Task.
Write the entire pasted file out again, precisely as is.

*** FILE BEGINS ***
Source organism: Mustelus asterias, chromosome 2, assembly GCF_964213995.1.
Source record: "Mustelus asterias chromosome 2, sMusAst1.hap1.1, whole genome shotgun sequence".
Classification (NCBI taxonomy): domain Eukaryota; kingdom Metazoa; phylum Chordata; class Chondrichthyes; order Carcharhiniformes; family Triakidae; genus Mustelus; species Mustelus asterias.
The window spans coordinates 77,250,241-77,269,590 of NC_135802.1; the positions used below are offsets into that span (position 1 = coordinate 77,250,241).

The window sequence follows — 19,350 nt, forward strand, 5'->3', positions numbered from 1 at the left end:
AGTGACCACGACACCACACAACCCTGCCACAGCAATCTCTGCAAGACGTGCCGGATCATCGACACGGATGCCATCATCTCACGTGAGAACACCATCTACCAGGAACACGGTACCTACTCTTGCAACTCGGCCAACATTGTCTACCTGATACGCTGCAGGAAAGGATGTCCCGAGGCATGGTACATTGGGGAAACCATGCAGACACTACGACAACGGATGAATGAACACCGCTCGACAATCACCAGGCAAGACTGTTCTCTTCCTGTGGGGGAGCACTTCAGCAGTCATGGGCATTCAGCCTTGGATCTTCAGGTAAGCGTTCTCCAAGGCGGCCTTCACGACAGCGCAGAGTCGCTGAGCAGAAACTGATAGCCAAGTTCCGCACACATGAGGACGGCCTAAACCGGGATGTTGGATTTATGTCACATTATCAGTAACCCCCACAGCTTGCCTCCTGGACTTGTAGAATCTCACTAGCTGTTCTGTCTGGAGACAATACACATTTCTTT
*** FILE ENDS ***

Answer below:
Source organism: Mustelus asterias, chromosome 2, assembly GCF_964213995.1.
Source record: "Mustelus asterias chromosome 2, sMusAst1.hap1.1, whole genome shotgun sequence".
Classification (NCBI taxonomy): domain Eukaryota; kingdom Metazoa; phylum Chordata; class Chondrichthyes; order Carcharhiniformes; family Triakidae; genus Mustelus; species Mustelus asterias.
The window spans coordinates 77,250,241-77,269,590 of NC_135802.1; the positions used below are offsets into that span (position 1 = coordinate 77,250,241).

The window sequence follows — 19,350 nt, forward strand, 5'->3', positions numbered from 1 at the left end:
AGTGACCACGACACCACACAACCCTGCCACAGCAATCTCTGCAAGACGTGCCGGATCATCGACACGGATGCCATCATCTCACGTGAGAACACCATCTACCAGGAACACGGTACCTACTCTTGCAACTCGGCCAACATTGTCTACCTGATACGCTGCAGGAAAGGATGTCCCGAGGCATGGTACATTGGGGAAACCATGCAGACACTACGACAACGGATGAATGAACACCGCTCGACAATCACCAGGCAAGACTGTTCTCTTCCTGTGGGGGAGCACTTCAGCAGTCATGGGCATTCAGCCTTGGATCTTCAGGTAAGCGTTCTCCAAGGCGGCCTTCACGACAGCGCAGAGTCGCTGAGCAGAAACTGATAGCCAAGTTCCGCACACATGAGGACGGCCTAAACCGGGATGTTGGATTTATGTCACATTATCAGTAACCCCCACAGCTTGCCTCCTGGACTTGTAGAATCTCACTAGCTGTTCTGTCTGGAGACAATACACATTTCTTT